Waterpark Co-Owner Indicted On Reckless Murder Charges
The co-owner of a Schlitterbahn Waterparks and Resorts in Kansas was arrested in Texas near the border of Mexico and indicted on a second-degree murder charge in connection with the death of a 10-year-old boy who was decapitated on what investigators found to be a poorly designed waterslide, constructed far too quickly.
Initial reports said Jeff Henry was charged with aggravated battery and aggravated child endangerment. But the Kansas attorney general’s office said Henry had been indicted with ride designer John Schooley on a charge of reckless second-degree murder. Second-degree murder in Kansas is defined as the “killing of a human being committed intentionally or unintentionally but recklessly under circumstances manifesting extreme indifference to the value of human life.” Penalties carry potential prison sentences ranging from nine years to 41 years. Henry is being held without bond.
Caleb Schwab died on the park’s equipment in 2016. The boy was decapitated when his raft flew up in the air and collided with overhead hoops and netting. He was the son of a Kansas state representative from Olathe, Senator Scott Schwab, and his wife, Michele.
The family released a statement following Caleb’s death. “Since the day he was born, he brought abundant joy to our family and all those who he came into contact with,” it read. “As we try to mend our home with him no longer with us, we are comforted knowing he believed in his Savior, Jesus, and they are forever together now. We will see him another day.”
The slide was immediately closed and will stay closed indefinitely. State law requires a qualified inspector’s approval before the reopening of an amusement ride after a serious injury.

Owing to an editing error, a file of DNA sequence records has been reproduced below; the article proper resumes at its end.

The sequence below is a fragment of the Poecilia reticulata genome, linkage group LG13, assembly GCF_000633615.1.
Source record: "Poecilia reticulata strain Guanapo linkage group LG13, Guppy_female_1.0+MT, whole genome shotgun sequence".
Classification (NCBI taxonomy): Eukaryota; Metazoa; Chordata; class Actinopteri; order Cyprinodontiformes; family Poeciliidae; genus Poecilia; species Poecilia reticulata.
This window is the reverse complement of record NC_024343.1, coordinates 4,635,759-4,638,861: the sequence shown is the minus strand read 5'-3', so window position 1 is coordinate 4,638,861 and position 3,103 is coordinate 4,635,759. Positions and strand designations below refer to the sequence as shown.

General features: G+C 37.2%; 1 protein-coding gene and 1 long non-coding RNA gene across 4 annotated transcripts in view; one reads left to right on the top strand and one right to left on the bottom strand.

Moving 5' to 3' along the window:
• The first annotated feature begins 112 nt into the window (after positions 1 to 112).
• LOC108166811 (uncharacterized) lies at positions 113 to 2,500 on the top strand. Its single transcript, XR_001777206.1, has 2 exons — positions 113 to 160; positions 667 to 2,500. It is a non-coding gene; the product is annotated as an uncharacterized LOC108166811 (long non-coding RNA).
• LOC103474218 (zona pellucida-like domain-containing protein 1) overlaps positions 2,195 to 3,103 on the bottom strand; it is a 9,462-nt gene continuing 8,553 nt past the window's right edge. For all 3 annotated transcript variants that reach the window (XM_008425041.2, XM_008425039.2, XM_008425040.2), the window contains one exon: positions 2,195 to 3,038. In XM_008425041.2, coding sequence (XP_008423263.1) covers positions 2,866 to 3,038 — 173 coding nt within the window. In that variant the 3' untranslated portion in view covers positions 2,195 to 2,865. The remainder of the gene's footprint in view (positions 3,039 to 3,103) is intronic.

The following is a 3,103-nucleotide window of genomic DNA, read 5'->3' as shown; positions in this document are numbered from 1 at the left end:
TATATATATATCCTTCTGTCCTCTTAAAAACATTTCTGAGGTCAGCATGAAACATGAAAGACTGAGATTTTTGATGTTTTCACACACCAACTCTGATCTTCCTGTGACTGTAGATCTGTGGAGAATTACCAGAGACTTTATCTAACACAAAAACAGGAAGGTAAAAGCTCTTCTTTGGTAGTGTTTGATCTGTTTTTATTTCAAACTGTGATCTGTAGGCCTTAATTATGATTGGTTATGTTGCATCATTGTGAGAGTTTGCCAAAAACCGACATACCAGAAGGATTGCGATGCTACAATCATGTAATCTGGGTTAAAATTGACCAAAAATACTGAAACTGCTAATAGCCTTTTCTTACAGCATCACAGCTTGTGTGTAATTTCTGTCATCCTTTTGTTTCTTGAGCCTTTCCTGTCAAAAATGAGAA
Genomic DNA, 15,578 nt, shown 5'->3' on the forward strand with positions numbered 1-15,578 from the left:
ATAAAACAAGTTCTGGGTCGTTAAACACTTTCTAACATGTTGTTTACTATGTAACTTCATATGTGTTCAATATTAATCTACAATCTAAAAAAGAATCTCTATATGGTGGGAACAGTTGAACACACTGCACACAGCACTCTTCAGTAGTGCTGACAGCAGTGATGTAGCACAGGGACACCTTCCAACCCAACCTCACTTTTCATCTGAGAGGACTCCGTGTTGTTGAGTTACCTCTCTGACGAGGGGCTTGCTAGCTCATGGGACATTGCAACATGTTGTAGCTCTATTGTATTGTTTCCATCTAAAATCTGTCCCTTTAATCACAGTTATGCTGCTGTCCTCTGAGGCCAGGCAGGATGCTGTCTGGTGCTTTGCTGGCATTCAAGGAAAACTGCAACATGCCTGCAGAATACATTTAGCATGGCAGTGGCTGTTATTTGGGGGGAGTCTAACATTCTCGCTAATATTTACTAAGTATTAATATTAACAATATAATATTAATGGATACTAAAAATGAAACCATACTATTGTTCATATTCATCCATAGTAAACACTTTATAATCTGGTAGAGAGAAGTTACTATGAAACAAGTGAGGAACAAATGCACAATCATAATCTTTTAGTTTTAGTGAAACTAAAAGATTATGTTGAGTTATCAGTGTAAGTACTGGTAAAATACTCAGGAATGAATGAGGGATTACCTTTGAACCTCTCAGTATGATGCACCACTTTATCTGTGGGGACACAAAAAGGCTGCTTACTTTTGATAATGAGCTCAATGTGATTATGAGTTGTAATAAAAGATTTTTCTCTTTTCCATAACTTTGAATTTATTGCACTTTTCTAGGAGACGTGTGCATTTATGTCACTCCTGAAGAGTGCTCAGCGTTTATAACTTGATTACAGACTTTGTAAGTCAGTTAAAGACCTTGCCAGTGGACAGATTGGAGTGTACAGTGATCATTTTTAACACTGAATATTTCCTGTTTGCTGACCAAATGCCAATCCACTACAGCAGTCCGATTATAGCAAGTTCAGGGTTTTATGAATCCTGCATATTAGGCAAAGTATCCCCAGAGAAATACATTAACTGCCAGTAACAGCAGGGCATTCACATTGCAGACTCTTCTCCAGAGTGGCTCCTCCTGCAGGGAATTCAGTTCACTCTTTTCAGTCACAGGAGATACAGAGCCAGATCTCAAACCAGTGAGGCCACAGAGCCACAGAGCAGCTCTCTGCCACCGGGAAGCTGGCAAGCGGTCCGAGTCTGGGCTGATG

Henry and Schooley were charged with reckless child endangerment and aggravated battery. Henry & Sons Construction Co., controlled by Henry, was also charged in the case. The waterpark itself and its former operations director, Tyler Austin Miles, were indicted on twenty criminal counts, including involuntary manslaughter, aggravated child endangerment and aggravated battery.
According to investigators, Henry dropped out of high school and has no technical or engineering training or credentials. This is despite the fact that he has been responsible for many decisions regarding Schlitterbahn construction and design projects.
The park initially rushed to complete the water slide, which is the world’s tallest, to impress producers of a Travel Channel show called Xtreme Waterparks. The park “obviously ignored” a consultant’s warning that the 17-story high ride was unsafe, according to court papers. Operators opened the ride, named the Verrückt, in July 2014, despite the warning — twenty months from conception to grand opening.
The indictment said Schwab’s death was thought to be an isolated incident until waterpark whistleblowers came forward and said Schlitterbahn had covered up similar incidents prior to this more visible one. At least fourteen others came forward and reported being injured on the slide.
The Kansas waterpark’s representatives said in a recently released statement that it has demonstrated “the highest dedication to safety” and it would contest the charges. Schwab’s family received a settlement of nearly $20 million from Schlitterbahn and other companies named in their lawsuit.